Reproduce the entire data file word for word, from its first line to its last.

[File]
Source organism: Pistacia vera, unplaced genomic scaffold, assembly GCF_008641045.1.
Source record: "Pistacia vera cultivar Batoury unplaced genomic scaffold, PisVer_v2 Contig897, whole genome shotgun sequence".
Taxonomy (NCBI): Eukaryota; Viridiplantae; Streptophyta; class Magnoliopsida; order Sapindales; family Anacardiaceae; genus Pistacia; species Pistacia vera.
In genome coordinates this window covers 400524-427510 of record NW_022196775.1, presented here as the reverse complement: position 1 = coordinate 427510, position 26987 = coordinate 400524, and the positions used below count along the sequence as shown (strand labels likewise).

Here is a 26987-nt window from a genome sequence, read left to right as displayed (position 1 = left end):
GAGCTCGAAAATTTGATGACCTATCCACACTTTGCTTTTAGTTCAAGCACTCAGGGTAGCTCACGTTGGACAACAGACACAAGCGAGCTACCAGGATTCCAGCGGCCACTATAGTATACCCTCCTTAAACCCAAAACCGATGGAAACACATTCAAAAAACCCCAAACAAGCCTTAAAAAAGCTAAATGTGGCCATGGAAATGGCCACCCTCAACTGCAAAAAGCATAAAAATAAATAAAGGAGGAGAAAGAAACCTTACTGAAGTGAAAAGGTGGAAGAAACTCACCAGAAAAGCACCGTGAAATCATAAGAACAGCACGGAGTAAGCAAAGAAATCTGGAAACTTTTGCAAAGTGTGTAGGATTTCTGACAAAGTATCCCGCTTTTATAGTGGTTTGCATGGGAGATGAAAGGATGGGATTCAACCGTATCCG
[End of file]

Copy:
Source organism: Pistacia vera, unplaced genomic scaffold, assembly GCF_008641045.1.
Source record: "Pistacia vera cultivar Batoury unplaced genomic scaffold, PisVer_v2 Contig897, whole genome shotgun sequence".
Taxonomy (NCBI): Eukaryota; Viridiplantae; Streptophyta; class Magnoliopsida; order Sapindales; family Anacardiaceae; genus Pistacia; species Pistacia vera.
In genome coordinates this window covers 400524-427510 of record NW_022196775.1, presented here as the reverse complement: position 1 = coordinate 427510, position 26987 = coordinate 400524, and the positions used below count along the sequence as shown (strand labels likewise).

Here is a 26987-nt window from a genome sequence, read left to right as displayed (position 1 = left end):
GAGCTCGAAAATTTGATGACCTATCCACACTTTGCTTTTAGTTCAAGCACTCAGGGTAGCTCACGTTGGACAACAGACACAAGCGAGCTACCAGGATTCCAGCGGCCACTATAGTATACCCTCCTTAAACCCAAAACCGATGGAAACACATTCAAAAAACCCCAAACAAGCCTTAAAAAAGCTAAATGTGGCCATGGAAATGGCCACCCTCAACTGCAAAAAGCATAAAAATAAATAAAGGAGGAGAAAGAAACCTTACTGAAGTGAAAAGGTGGAAGAAACTCACCAGAAAAGCACCGTGAAATCATAAGAACAGCACGGAGTAAGCAAAGAAATCTGGAAACTTTTGCAAAGTGTGTAGGATTTCTGACAAAGTATCCCGCTTTTATAGTGGTTTGCATGGGAGATGAAAGGATGGGATTCAACCGTATCCG